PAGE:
Saturday 25 November 2017

Hodgson delays Rooney record for another day

Wayne Rooney celebrates in front of England fans
Wayne Rooney celebrates in front of England fans

Dominic Fifield

This mismatch was approaching its hour mark when the substitutes' board was hoisted to reveal Wayne Rooney's number was up. The England captain, perhaps half-expecting to retreat, flung the armband to Jonjo Shelvey and briefly assured his marker, the over-worked Davide Simoncini, that he would swap shirts post-match before departing with a clap to the arena's two stands. That record, which has been tantalisingly within his grasp for so long, will have to be broken back at Wembley on Tuesday.

The smattering of boos from the English support massed on the opposite side of the ground reflected the fact Roy Hodgson's decision was surprising. San Marino, starved of possession on a horrible playing surface, were always likely to wilt late on and the chance Rooney so craved to register his half-century of international goals felt minutes away.

As it is, this was the evening he drew level with Bobby Charlton at the top of his country's scoring charts, albeit to be swiftly joined by own goals, also on 49 courtesy of Cristian Brolli's inadvertent glance beyond Aldo Simoncini. The Swiss will be more awkward opposition on Tuesday, but the three-way tie at the top should not be maintained for long.

"The substitution was planned with a view to Tuesday night," the England manager said. "It would be nice if Wayne could get the 50th goal against Switzerland on Tuesday night, but one thing is for certain - he'll get it.

"If it's not on Tuesday, it might be October, if it's not October, it might be in November, and if it's not in November, it might be 2016. But he'll get it. It's not as if this was his last and only chance.

"If this was his last game for England and he needed one more goal to break the record, I wouldn't have taken him off."

There was still some satisfaction to be taken from qualification for Euro 2016 and the forward's first-half reward. Even England's players had been perplexed the shrill of Leontios Trattou's whistle had announced the award of a penalty 12 minutes in when the more obvious offence had appeared to be John Stones' handball.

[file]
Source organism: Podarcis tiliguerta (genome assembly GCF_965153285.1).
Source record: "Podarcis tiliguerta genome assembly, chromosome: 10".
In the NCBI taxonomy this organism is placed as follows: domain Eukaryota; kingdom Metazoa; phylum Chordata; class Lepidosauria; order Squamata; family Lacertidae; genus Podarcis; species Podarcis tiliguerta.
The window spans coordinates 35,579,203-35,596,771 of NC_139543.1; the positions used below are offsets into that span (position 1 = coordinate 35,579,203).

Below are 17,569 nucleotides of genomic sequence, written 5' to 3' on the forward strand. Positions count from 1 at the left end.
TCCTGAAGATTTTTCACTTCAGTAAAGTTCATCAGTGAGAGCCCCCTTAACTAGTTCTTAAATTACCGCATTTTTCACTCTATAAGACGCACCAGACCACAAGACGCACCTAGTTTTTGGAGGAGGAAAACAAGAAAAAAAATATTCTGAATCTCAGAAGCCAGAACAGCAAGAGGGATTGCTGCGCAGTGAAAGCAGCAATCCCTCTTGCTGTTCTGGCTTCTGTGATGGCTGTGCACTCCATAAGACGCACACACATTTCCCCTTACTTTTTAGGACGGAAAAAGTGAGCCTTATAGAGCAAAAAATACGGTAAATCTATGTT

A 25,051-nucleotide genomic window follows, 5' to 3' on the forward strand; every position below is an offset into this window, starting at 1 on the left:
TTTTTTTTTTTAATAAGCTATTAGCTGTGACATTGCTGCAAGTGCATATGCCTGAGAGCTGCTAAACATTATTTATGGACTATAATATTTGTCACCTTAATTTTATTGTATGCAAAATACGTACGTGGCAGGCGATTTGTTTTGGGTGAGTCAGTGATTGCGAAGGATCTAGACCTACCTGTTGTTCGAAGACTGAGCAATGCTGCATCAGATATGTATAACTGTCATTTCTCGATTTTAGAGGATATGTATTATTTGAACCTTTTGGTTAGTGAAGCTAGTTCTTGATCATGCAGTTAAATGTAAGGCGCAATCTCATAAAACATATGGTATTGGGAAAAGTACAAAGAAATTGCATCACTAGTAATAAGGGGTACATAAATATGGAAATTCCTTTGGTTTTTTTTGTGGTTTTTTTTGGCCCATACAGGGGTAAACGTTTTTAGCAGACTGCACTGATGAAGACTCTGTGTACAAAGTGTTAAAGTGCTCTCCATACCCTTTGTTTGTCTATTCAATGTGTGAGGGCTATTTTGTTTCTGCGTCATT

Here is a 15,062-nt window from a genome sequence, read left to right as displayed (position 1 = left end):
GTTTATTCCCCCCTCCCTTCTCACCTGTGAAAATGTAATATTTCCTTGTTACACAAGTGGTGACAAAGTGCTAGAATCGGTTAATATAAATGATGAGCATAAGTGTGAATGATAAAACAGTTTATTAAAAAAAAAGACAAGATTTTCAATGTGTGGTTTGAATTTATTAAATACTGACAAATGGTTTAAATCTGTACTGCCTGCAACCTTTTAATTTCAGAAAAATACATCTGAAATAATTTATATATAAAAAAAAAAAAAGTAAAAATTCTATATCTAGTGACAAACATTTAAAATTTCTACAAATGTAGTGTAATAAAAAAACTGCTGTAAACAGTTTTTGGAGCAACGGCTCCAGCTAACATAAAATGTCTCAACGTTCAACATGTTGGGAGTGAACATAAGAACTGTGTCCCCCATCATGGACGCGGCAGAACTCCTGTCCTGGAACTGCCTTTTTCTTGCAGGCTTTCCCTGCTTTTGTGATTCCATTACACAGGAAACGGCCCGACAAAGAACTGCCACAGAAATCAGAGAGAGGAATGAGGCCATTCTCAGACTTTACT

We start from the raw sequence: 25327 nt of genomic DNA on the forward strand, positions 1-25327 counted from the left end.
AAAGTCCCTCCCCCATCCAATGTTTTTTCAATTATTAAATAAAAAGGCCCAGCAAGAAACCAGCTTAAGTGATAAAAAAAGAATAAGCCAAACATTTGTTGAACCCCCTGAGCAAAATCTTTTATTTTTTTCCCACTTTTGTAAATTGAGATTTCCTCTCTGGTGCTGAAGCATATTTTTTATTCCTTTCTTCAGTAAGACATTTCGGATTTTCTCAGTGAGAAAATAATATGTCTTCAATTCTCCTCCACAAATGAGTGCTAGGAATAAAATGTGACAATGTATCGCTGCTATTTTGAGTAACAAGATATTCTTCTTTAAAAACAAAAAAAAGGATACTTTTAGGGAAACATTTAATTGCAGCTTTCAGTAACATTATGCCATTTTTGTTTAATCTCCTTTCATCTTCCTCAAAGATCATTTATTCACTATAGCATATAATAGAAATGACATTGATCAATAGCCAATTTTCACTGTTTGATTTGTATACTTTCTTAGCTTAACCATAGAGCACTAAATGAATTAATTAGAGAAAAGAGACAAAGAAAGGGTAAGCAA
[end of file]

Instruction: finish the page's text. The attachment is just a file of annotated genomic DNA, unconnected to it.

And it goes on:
Yet the Cypriot determined that had stemmed from Marco Berardi's push and, while San Marino protested, Rooney's stood, focus fixed, in calm isolation just outside the area. Once the officials had reimposed some order the striker stroked his fifth England penalty into the corner. His markers must have feared what might follow on from such swift plunder, though the pitch and the visitors' rather stodgy play up to the interval denied the occasion an early cricket score.

That was eventually rattled up by Theo Walcott and Harry Kane once Rooney had retired to the dug-out, his thoughts no doubt already turning to Wembley. Maybe it would surely be more appropriate for Rooney to score his 50th and break a record which has stood for 45 years back against opponents in the Swiss who had started the qualification campaign ranked higher than Hodgson's side.

The 29-year-old deserves his moment. For all that the debate is maintained over whether he is one of the greats of the game, this is a player who will finish his career with goalscoring records for his country and, most likely, for Manchester United. His failure to illuminate a major tournament since Euro 2004, when he was a relative unknown and tore so eagerly into Switzerland and Croatia in particular, counts against him.

Sven-Goran Eriksson described his impact that summer as similar to that of Pele at the 1958 World Cup and, where that was supposed to have been the hors d'oeuvre to greater things, it is true that, in major finals since, Rooney has invariably cut a more anguished performer.

Yet, for a nation with precious few successes to celebrate on that stage, it should be acknowledged he is England's third-highest scorer at tournaments. His record of 29 goals in qualifiers is often dismissed as that of a flat-track bully, running riot against teams such as the Sammarinese or across technically cute but defensively crude teams from eastern Europe. Yet no one else has proved as consistent in deflating the challenge mustered by those opponents, and Sir Bobby helped himself to hat-tricks against Luxembourg, Mexico and the United States in 9-0, 8-0 and 8-1 wins from a bygone era.

More revealing is Rooney's international ratio stands up to scrutiny with those of Lionel Messi (48 in 104) and even Cristiano Ronaldo (55 in 120), the players whose staggering club records at Barcelona and Real Madrid eclipse his own at United.

If England claim a major trophy over what remains of Rooney's career, it would constitute quite a surprise. But can Rooney be held solely responsible for the shortcomings of a generation? He is England's youngest international at 17 years and 111 days. The record will be his alone soon enough.


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